Noonan's first film in over a decade is an experiential reflection on theatre, performance, time and the tension between figuration and abstraction. The film is a durational work comprising of still images that gradually dissolve and shift, creating new connections and juxtapositions. A Dark and Quite Place montages imagery from Noonan's extensive archive to create an immersive experience supported by a minimalist electronic soundtrack.
The archival imagery in the film is assembled from disparate sources from the 20th century to the present that are interleaved with oscillating sequences of sculptural neons and geometric visuals. A de-linear sense of time has been a central concern of Noonan's practice to date. Mirroring methods within Science Fiction, Noonan recycles the past to create an alternate view in the present. In the film's imagery, performers and set pieces have been removed through photo-editing to expose architectural elements and to create new readings of these theatrical spaces. This editing questions the veracity of archival imagery while reflecting the artificial nature and alternate realities present in stage and set design.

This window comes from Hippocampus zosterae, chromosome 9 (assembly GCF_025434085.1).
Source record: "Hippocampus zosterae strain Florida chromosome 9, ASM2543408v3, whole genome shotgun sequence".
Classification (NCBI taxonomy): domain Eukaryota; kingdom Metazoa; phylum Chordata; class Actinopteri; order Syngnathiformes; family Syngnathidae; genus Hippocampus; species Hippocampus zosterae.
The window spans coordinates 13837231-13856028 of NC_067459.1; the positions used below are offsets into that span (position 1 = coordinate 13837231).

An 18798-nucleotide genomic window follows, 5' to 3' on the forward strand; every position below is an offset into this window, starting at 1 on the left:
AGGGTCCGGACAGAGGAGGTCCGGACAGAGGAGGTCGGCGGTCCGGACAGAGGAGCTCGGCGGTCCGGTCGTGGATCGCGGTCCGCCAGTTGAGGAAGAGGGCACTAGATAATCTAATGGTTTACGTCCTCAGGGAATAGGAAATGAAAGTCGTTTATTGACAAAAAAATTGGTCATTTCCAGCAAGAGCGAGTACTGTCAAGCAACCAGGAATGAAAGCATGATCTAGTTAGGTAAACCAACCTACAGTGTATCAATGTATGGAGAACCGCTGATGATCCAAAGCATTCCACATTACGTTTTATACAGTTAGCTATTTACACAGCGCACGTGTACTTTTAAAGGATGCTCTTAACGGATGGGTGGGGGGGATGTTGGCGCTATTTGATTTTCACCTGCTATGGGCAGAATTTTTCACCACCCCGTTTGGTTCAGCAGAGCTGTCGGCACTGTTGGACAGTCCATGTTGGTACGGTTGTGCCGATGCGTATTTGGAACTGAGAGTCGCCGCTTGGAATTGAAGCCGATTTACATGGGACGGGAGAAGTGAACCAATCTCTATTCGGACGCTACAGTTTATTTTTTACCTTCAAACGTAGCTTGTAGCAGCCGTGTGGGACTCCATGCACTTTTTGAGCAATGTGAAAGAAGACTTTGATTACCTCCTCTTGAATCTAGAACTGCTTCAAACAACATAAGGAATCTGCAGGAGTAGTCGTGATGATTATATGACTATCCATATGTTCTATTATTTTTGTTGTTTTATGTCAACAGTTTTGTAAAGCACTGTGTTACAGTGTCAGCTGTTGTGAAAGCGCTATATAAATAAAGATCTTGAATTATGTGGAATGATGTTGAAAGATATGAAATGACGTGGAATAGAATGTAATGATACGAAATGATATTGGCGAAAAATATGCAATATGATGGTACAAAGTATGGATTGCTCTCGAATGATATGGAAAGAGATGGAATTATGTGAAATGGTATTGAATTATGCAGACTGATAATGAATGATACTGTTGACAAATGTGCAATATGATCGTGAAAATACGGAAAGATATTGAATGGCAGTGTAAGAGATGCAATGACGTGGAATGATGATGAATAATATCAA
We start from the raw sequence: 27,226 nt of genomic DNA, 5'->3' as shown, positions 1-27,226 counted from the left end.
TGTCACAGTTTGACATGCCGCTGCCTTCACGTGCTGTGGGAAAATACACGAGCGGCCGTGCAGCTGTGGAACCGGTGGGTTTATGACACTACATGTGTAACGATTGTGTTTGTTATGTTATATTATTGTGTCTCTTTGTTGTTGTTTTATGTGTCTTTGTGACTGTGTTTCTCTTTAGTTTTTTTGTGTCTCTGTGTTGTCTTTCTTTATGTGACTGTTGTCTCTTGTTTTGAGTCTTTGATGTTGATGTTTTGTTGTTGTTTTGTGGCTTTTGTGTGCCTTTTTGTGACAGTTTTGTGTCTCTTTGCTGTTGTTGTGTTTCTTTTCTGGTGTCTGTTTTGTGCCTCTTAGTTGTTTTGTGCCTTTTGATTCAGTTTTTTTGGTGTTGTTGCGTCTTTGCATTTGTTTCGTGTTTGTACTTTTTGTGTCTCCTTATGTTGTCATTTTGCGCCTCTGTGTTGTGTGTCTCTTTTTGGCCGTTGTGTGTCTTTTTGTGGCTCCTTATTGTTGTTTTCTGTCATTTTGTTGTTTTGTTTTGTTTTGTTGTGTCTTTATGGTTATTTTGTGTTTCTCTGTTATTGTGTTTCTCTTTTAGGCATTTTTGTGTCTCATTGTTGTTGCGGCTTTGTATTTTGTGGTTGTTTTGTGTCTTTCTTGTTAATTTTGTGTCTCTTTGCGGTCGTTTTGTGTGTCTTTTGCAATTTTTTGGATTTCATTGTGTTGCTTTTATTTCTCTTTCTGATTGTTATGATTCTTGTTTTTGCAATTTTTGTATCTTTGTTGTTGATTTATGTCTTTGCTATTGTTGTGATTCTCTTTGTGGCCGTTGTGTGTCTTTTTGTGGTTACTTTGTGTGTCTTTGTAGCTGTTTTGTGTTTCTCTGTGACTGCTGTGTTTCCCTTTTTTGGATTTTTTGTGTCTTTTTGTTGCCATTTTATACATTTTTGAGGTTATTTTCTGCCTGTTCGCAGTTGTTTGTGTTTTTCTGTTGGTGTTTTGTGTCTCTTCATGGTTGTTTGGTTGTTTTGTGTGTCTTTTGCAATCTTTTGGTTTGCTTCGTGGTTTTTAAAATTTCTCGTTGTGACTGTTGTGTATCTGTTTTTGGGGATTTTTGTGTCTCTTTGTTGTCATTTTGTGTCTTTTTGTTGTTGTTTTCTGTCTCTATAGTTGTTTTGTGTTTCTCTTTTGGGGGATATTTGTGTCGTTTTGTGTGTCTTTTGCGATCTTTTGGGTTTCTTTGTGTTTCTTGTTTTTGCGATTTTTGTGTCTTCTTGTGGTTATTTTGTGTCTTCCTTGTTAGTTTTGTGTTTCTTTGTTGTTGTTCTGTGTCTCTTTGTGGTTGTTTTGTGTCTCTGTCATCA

David Noonan was born in Ballarat, Victoria, Australia, in 1969. He lives and works in London. A publication entitled A Dark and Quite Place has been published ahead of this exhibition. David Noonan’s work has recently been the subject of solo exhibitions at the University of the Arts, Philadelphia, PA, USA (2015); Contemporary Art Museum, St. Louis, MO, USA (2011); Australian Centre for Contemporary Art, Melbourne, VIC, Australia (2009); Chisenhale Gallery, London (2008); and Palais De Tokyo, Paris, France (2007).